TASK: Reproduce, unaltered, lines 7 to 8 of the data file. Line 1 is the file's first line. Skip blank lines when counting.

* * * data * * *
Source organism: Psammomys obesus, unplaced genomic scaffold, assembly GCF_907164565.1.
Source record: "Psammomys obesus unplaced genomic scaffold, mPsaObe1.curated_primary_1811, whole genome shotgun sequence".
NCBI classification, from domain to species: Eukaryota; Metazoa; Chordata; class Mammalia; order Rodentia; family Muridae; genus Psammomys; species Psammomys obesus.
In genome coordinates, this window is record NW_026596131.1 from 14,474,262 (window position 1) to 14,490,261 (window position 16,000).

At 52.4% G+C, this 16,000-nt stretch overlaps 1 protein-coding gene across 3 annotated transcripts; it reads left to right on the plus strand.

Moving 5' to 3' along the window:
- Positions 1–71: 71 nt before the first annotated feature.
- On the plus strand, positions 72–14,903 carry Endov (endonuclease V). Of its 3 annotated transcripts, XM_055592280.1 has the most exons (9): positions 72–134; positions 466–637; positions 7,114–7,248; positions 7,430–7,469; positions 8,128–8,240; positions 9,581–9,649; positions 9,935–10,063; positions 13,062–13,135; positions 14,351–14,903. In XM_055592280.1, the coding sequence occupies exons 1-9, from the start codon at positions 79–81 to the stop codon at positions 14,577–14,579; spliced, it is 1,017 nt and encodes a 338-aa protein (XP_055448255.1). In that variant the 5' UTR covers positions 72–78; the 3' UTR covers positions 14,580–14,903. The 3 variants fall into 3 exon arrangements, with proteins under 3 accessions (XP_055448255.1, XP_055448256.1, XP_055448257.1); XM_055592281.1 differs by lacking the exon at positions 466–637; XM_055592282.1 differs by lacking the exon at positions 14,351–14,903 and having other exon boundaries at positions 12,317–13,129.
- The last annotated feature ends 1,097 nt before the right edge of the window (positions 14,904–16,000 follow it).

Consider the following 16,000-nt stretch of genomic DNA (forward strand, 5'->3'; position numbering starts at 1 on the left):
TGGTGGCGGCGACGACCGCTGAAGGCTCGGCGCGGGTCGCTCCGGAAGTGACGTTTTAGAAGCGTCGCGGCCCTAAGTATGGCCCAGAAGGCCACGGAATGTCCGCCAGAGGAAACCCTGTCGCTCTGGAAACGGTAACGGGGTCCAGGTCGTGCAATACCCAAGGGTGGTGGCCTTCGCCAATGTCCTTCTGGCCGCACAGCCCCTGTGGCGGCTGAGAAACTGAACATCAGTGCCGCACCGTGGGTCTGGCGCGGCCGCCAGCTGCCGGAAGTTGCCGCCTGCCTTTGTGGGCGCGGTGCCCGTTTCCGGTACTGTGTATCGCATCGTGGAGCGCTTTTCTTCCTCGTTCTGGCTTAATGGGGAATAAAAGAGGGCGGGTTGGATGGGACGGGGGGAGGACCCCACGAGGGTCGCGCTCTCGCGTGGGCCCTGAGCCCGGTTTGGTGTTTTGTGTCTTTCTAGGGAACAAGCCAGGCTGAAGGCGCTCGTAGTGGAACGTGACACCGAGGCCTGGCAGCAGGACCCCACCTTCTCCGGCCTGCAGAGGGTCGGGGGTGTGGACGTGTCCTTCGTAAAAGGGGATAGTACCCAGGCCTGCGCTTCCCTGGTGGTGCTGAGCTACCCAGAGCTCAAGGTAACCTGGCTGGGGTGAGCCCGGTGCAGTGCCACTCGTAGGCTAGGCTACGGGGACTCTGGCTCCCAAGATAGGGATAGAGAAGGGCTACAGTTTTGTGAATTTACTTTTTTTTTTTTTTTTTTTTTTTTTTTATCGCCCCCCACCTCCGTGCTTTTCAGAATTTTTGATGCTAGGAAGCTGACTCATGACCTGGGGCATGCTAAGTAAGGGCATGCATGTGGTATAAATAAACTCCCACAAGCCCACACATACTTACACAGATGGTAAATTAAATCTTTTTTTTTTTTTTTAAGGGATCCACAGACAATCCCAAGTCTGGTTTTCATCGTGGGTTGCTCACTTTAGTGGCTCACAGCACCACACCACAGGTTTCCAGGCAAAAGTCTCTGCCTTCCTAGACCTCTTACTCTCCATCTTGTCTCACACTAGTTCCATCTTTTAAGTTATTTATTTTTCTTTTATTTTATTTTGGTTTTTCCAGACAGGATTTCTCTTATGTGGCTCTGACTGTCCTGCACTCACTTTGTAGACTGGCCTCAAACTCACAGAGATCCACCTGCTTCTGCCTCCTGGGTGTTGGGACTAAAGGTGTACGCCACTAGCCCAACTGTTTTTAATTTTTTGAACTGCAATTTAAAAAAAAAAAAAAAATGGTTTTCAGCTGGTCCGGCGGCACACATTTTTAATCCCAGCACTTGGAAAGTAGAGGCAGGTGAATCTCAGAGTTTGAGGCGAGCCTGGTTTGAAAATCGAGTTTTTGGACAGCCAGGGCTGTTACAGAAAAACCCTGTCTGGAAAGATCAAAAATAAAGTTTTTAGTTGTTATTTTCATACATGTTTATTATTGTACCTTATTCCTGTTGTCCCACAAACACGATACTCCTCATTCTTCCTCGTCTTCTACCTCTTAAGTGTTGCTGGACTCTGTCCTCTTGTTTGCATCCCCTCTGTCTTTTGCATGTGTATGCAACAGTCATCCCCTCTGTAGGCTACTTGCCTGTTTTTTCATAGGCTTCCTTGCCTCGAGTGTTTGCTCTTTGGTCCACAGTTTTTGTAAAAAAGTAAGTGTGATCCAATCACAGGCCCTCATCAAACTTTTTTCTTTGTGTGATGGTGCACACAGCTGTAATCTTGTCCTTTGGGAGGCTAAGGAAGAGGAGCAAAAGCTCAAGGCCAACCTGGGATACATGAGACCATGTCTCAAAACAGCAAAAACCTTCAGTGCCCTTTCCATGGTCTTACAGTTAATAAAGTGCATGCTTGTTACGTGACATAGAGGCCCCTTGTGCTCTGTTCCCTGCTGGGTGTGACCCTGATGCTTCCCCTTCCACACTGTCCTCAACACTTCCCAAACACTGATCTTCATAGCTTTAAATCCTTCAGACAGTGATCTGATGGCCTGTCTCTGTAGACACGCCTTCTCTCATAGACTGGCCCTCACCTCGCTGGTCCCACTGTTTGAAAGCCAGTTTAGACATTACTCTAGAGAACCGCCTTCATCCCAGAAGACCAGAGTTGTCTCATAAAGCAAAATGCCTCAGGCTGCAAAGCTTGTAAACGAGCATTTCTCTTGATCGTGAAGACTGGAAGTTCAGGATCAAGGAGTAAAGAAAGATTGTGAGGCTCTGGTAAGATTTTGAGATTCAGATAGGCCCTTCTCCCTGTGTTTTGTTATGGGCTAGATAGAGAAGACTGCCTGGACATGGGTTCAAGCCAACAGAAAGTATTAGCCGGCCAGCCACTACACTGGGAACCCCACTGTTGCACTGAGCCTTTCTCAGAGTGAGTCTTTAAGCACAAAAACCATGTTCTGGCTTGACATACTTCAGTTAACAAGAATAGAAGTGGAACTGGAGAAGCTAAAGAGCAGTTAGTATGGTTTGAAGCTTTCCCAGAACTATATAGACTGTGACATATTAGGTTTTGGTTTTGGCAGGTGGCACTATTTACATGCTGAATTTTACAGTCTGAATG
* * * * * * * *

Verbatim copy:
- Positions 1–71: 71 nt before the first annotated feature.
- On the plus strand, positions 72–14,903 carry Endov (endonuclease V). Of its 3 annotated transcripts, XM_055592280.1 has the most exons (9): positions 72–134; positions 466–637; positions 7,114–7,248; positions 7,430–7,469; positions 8,128–8,240; positions 9,581–9,649; positions 9,935–10,063; positions 13,062–13,135; positions 14,351–14,903. In XM_055592280.1, the coding sequence occupies exons 1-9, from the start codon at positions 79–81 to the stop codon at positions 14,577–14,579; spliced, it is 1,017 nt and encodes a 338-aa protein (XP_055448255.1). In that variant the 5' UTR covers positions 72–78; the 3' UTR covers positions 14,580–14,903. The 3 variants fall into 3 exon arrangements, with proteins under 3 accessions (XP_055448255.1, XP_055448256.1, XP_055448257.1); XM_055592281.1 differs by lacking the exon at positions 466–637; XM_055592282.1 differs by lacking the exon at positions 14,351–14,903 and having other exon boundaries at positions 12,317–13,129.